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Who is eligible for jury duty?

The State of Florida can send a summons for jury service to any person who is eligible to serve.

You are eligible to serve if you:
1) Are a citizen of the United States
2) Are a legal resident of Florida
3) Are a legal resident of Broward County
4) Are at least 18 years old, AND
5) Have a valid Florida Drivers License OR a valid Florida Identification Card.

If you have received a summons, it means you have been randomly selected to report for jury duty because you meet all five (5) requirements. Basically, you were picked because you are eligible and able to serve. You are now part of a jury “pool” which is group of eligible and able citizens from which trial juries are chosen.

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How do people get picked for jury duty?

State laws require jurors to be selected randomly from a fair cross-section of the county in which they serve. In Broward County, you are randomly selected from a Florida Driver License Database of US citizens who are residents of Broward County and are 18 years of age or older. If you’ve been picked, your name was selected based on the information listed on your driver’s license, identification card, or voter registration. This random selection ensures that everyone has an equal opportunity and obligation to serve on jury duty.

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How will I know if I've been called for jury duty?

You will receive a Summons from the Court, through the regular mail, to appear for jury duty. It is your duty as a citizen of Broward County to serve when you have been summoned for jury service.

You are not required to serve on jury duty more than once a year, so you will not receive a summons more than once in a calendar year. Sometimes you can go years without being summoned. Remember that being called for jury duty does not necessarily mean that you will actually sit on a jury.

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What is a summons?

A summons is a document directing the sheriff or other officer to notify a person that he or she is required to appear in court on a certain day. The summons tells you, among other things, what date you are to report, the time which you are to appear, and the Court’s policy regarding requests for postponement or excuse.

The form that you get in the mail contains your Summons, Juror Instructions, Check-In Stub/Payment Affidavit, Juror Parking Permit and Map.

This form is the only notice you’ll receive. You will need the information on it and will have to bring a portion of it with you when you report for jury duty. Make sure you keep your form in a safe place!

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How do I read my summons?

First of all, you should read your “Summons.” Open the form very carefully, making sure not to rip any part of it, since it is made up of multiple sections with perforated edges for you to separate and either turn in or keep with you. When you open it, you’ll see that the form is divided into thirds which are further divided. Read the bottom section of the inside first since this part is the actual Summons. It tells you that you’ve been selected, that it is your duty to report, the date you are to appear, where you are to appear, what time, and what happens if you don’t show up. (This is discussed in detail on this website in the sections that follow). In Broward County, you will be summoned by the 17th Judicial Circuit and County Court to appear in the Jury Assembly Room (Room 380) at the Broward County Courthouse located at 201 SE 6th Street, Fort Lauderdale, FL at 7:45 A.M. This section also gives you the number to call if you are disabled or need accommodations.

Next, you should read the middle section of the form called “Juror Information.” This section gives you information about parking, length of jury service, compensation, excusals/postponements, location of the courthouse, and contact information (all of which are discussed in the sections that follow). Next to this section, there is a map showing you the location of the courthouse in relation to the parking garage.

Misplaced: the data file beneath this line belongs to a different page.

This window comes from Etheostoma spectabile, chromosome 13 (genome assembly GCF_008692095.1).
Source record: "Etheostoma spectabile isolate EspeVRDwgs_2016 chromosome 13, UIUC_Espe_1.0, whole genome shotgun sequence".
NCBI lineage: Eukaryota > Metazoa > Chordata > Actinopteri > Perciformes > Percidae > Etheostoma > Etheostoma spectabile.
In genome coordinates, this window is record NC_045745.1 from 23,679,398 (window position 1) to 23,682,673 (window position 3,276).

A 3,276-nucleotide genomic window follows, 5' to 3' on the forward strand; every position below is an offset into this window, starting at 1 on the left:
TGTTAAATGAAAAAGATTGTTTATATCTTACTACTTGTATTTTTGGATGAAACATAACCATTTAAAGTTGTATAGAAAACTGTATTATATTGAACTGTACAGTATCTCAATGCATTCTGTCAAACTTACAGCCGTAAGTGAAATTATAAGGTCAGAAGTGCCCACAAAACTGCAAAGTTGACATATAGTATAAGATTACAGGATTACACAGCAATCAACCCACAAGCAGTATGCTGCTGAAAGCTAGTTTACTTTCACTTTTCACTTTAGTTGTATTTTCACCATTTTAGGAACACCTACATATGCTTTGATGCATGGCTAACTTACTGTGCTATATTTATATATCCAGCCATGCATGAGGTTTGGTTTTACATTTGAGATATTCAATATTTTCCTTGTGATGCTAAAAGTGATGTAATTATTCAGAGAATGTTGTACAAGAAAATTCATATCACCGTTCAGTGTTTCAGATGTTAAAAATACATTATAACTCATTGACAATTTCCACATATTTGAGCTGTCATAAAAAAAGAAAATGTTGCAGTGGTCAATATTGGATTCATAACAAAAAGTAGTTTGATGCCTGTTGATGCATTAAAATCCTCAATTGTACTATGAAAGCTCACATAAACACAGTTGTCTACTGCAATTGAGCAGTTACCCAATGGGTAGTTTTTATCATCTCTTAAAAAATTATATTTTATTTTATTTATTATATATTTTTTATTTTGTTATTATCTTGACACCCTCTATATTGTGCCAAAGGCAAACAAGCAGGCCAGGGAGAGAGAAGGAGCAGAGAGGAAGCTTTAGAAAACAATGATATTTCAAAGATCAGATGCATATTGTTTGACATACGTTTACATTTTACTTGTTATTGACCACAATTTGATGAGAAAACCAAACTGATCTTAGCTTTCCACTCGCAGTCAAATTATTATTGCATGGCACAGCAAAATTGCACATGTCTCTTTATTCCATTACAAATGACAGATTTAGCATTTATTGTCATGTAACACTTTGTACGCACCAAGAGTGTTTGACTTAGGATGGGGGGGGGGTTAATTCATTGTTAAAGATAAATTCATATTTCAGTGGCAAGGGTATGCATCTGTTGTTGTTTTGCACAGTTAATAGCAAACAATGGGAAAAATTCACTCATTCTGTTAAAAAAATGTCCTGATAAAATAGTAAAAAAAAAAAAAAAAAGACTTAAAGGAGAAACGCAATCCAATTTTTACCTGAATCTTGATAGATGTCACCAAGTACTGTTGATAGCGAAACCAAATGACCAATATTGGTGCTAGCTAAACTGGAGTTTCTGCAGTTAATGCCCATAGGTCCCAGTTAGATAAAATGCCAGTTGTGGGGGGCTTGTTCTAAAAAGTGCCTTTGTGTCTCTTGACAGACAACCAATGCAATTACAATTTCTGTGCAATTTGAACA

Above this section, at the top of the form, is a section called “Juror Excusal/Postponement Form.” Read this part next. This form tells you the reasons that you can be either disqualified or exempt from jury duty. There is also a part on this form where you can request to be excused or postponed and provide the court with an explanation of why. If you are requesting to be excused or are requesting postponement of your jury service, you need to fill this in and send it back to the court. (see section How Do I Get Out of Jury Duty?)

Next to this form, you will see another section at the top called “Employer’s Copy.” This is the section you tear off and give to your employer. It tells your employer that you have been selected to serve as a juror on a specified date and also lists the law regarding your employer’s responsibilities on the opposite side. If you are employed at the time you receive your Summons in the mail, you have to give this “Employer’s Copy” section to your employer at least five (5) days prior to the date you are required to serve.

If you flip your summons form over, on the other side, you’ll see a section in the middle called “Juror Check-In/Payment Affidavit.” This section is printed on the back of the “Juror Information” section. You need to fill this part in before you arrive for jury duty. It asks you to check off your employment status and whether you’d like to be compensated for your jury service. You have to date and sign this section which you’ll turn in when you check in with jury administration. It is a misdemeanor of the second degree to knowingly make a false statement on this affidavit.

The other section on this side is the “Juror Parking Permit” which is printed on the opposite side of the map. You will need to remove this section and place it on your dashboard when you park in the garage for jury duty.

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Who can be excused from jury duty?

Even though you are eligible to be selected for jury duty, you may be disqualified or exempted from jury service. Section 40.013 of the Florida Statutes has a list of reasons that disqualify you from jury duty and also has a list of the acceptable reasons for you to be excused. This section of the Statute is printed for you on the Juror Excusal/Postponement Form that you receive with your Summons. The only mandatory excusals are on this Excusal Form. Otherwise, you must serve on jury duty. The form says that you may be disqualified or exempt from Jury Duty for the following reasons:

You will be disqualified:
If you are a convicted felon;
If you are presently under prosecution for a crime;
If you are not a resident of Broward County;
If you are not a citizen of the United States.

You may be exempt from jury service:
If you are over 70 years old and wish to be temporarily excused;
If you are over 70 years old and wish to be permanently excused;